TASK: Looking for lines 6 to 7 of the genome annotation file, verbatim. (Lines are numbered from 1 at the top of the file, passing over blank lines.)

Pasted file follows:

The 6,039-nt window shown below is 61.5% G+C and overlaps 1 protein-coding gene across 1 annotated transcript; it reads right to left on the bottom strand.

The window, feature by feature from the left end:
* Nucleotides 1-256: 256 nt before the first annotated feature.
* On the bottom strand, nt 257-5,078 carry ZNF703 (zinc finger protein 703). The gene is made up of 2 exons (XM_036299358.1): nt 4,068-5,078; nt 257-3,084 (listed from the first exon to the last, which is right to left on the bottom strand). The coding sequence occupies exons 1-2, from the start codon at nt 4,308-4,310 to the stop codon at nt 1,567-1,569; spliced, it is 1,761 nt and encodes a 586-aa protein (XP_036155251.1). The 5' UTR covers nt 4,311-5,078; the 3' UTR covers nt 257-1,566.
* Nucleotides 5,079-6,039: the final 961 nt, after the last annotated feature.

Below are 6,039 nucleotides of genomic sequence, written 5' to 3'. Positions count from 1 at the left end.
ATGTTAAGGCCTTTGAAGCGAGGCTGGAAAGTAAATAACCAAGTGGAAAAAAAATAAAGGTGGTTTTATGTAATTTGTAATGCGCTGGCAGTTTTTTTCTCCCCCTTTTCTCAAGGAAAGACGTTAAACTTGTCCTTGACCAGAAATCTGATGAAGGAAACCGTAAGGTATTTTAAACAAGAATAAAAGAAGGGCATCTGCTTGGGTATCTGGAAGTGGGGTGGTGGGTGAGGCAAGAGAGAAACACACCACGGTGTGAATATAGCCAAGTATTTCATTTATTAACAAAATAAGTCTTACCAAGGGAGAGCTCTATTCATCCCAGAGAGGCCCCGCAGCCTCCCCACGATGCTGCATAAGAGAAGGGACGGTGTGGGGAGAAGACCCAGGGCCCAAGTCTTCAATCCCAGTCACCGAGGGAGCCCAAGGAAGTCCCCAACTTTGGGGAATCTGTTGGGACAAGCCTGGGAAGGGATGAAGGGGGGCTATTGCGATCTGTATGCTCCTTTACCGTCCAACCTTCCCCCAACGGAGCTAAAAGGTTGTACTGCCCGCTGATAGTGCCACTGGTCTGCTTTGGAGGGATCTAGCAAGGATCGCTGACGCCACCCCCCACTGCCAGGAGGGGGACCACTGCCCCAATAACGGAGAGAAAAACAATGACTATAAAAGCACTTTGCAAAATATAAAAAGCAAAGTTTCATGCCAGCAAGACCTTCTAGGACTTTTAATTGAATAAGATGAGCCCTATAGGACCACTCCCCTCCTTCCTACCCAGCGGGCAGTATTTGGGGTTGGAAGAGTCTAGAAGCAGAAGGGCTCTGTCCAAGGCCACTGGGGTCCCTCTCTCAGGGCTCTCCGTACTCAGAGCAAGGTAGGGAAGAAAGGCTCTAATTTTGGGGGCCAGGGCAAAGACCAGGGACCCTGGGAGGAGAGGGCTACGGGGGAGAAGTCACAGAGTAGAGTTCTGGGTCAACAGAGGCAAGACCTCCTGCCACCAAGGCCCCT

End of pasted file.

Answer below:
Below are 6,039 nucleotides of genomic sequence, written 5' to 3'. Positions count from 1 at the left end.
ATGTTAAGGCCTTTGAAGCGAGGCTGGAAAGTAAATAACCAAGTGGAAAAAAAATAAAGGTGGTTTTATGTAATTTGTAATGCGCTGGCAGTTTTTTTCTCCCCCTTTTCTCAAGGAAAGACGTTAAACTTGTCCTTGACCAGAAATCTGATGAAGGAAACCGTAAGGTATTTTAAACAAGAATAAAAGAAGGGCATCTGCTTGGGTATCTGGAAGTGGGGTGGTGGGTGAGGCAAGAGAGAAACACACCACGGTGTGAATATAGCCAAGTATTTCATTTATTAACAAAATAAGTCTTACCAAGGGAGAGCTCTATTCATCCCAGAGAGGCCCCGCAGCCTCCCCACGATGCTGCATAAGAGAAGGGACGGTGTGGGGAGAAGACCCAGGGCCCAAGTCTTCAATCCCAGTCACCGAGGGAGCCCAAGGAAGTCCCCAACTTTGGGGAATCTGTTGGGACAAGCCTGGGAAGGGATGAAGGGGGGCTATTGCGATCTGTATGCTCCTTTACCGTCCAACCTTCCCCCAACGGAGCTAAAAGGTTGTACTGCCCGCTGATAGTGCCACTGGTCTGCTTTGGAGGGATCTAGCAAGGATCGCTGACGCCACCCCCCACTGCCAGGAGGGGGACCACTGCCCCAATAACGGAGAGAAAAACAATGACTATAAAAGCACTTTGCAAAATATAAAAAGCAAAGTTTCATGCCAGCAAGACCTTCTAGGACTTTTAATTGAATAAGATGAGCCCTATAGGACCACTCCCCTCCTTCCTACCCAGCGGGCAGTATTTGGGGTTGGAAGAGTCTAGAAGCAGAAGGGCTCTGTCCAAGGCCACTGGGGTCCCTCTCTCAGGGCTCTCCGTACTCAGAGCAAGGTAGGGAAGAAAGGCTCTAATTTTGGGGGCCAGGGCAAAGACCAGGGACCCTGGGAGGAGAGGGCTACGGGGGAGAAGTCACAGAGTAGAGTTCTGGGTCAACAGAGGCAAGACCTCCTGCCACCAAGGCCCCT